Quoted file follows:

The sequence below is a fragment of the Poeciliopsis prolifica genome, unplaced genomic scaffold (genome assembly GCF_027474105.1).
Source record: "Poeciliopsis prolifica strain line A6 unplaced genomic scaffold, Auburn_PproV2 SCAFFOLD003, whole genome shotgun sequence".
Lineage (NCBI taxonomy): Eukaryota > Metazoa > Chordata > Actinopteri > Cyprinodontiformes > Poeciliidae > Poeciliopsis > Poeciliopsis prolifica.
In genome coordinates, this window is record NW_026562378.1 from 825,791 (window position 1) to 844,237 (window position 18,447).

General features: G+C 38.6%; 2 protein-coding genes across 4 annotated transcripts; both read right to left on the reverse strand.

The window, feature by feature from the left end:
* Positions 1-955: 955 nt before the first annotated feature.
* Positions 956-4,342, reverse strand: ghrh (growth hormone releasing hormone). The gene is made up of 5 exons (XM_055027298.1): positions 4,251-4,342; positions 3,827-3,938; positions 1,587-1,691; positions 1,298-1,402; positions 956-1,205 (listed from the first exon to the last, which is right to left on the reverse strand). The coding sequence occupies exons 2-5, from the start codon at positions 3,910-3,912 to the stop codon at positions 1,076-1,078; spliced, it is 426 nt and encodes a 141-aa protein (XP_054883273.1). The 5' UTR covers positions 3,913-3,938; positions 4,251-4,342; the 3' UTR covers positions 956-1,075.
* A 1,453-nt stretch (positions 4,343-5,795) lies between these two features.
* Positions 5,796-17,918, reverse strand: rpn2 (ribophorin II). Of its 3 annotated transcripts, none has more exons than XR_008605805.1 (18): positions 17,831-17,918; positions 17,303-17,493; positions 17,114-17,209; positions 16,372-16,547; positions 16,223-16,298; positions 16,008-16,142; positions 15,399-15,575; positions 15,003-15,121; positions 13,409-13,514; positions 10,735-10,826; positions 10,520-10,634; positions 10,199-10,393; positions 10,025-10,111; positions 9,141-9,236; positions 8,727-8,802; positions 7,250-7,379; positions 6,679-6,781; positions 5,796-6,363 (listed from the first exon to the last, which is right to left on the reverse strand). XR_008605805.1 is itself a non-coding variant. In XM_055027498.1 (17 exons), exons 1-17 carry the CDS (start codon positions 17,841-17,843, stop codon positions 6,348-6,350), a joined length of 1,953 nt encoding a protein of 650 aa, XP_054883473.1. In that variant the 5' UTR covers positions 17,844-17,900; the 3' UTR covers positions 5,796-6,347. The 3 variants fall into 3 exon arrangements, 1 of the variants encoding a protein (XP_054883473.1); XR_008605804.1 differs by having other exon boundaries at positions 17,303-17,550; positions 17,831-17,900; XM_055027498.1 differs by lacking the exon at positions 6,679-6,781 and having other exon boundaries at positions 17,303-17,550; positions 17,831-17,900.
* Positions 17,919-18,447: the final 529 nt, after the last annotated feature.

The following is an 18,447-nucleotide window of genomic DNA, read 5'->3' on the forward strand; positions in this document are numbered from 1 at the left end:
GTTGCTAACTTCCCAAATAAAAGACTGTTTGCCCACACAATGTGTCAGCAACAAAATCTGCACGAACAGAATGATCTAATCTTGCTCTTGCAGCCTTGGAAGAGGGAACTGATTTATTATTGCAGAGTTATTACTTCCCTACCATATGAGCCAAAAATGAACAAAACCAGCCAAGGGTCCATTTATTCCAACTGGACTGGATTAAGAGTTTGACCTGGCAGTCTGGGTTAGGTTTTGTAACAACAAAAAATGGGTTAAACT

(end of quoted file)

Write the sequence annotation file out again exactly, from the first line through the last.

The sequence below is a fragment of the Poeciliopsis prolifica genome, unplaced genomic scaffold (genome assembly GCF_027474105.1).
Source record: "Poeciliopsis prolifica strain line A6 unplaced genomic scaffold, Auburn_PproV2 SCAFFOLD003, whole genome shotgun sequence".
Lineage (NCBI taxonomy): Eukaryota > Metazoa > Chordata > Actinopteri > Cyprinodontiformes > Poeciliidae > Poeciliopsis > Poeciliopsis prolifica.
In genome coordinates, this window is record NW_026562378.1 from 825,791 (window position 1) to 844,237 (window position 18,447).

General features: G+C 38.6%; 2 protein-coding genes across 4 annotated transcripts; both read right to left on the reverse strand.

The window, feature by feature from the left end:
* Positions 1-955: 955 nt before the first annotated feature.
* Positions 956-4,342, reverse strand: ghrh (growth hormone releasing hormone). The gene is made up of 5 exons (XM_055027298.1): positions 4,251-4,342; positions 3,827-3,938; positions 1,587-1,691; positions 1,298-1,402; positions 956-1,205 (listed from the first exon to the last, which is right to left on the reverse strand). The coding sequence occupies exons 2-5, from the start codon at positions 3,910-3,912 to the stop codon at positions 1,076-1,078; spliced, it is 426 nt and encodes a 141-aa protein (XP_054883273.1). The 5' UTR covers positions 3,913-3,938; positions 4,251-4,342; the 3' UTR covers positions 956-1,075.
* A 1,453-nt stretch (positions 4,343-5,795) lies between these two features.
* Positions 5,796-17,918, reverse strand: rpn2 (ribophorin II). Of its 3 annotated transcripts, none has more exons than XR_008605805.1 (18): positions 17,831-17,918; positions 17,303-17,493; positions 17,114-17,209; positions 16,372-16,547; positions 16,223-16,298; positions 16,008-16,142; positions 15,399-15,575; positions 15,003-15,121; positions 13,409-13,514; positions 10,735-10,826; positions 10,520-10,634; positions 10,199-10,393; positions 10,025-10,111; positions 9,141-9,236; positions 8,727-8,802; positions 7,250-7,379; positions 6,679-6,781; positions 5,796-6,363 (listed from the first exon to the last, which is right to left on the reverse strand). XR_008605805.1 is itself a non-coding variant. In XM_055027498.1 (17 exons), exons 1-17 carry the CDS (start codon positions 17,841-17,843, stop codon positions 6,348-6,350), a joined length of 1,953 nt encoding a protein of 650 aa, XP_054883473.1. In that variant the 5' UTR covers positions 17,844-17,900; the 3' UTR covers positions 5,796-6,347. The 3 variants fall into 3 exon arrangements, 1 of the variants encoding a protein (XP_054883473.1); XR_008605804.1 differs by having other exon boundaries at positions 17,303-17,550; positions 17,831-17,900; XM_055027498.1 differs by lacking the exon at positions 6,679-6,781 and having other exon boundaries at positions 17,303-17,550; positions 17,831-17,900.
* Positions 17,919-18,447: the final 529 nt, after the last annotated feature.

The following is an 18,447-nucleotide window of genomic DNA, read 5'->3' on the forward strand; positions in this document are numbered from 1 at the left end:
GTTGCTAACTTCCCAAATAAAAGACTGTTTGCCCACACAATGTGTCAGCAACAAAATCTGCACGAACAGAATGATCTAATCTTGCTCTTGCAGCCTTGGAAGAGGGAACTGATTTATTATTGCAGAGTTATTACTTCCCTACCATATGAGCCAAAAATGAACAAAACCAGCCAAGGGTCCATTTATTCCAACTGGACTGGATTAAGAGTTTGACCTGGCAGTCTGGGTTAGGTTTTGTAACAACAAAAAATGGGTTAAACT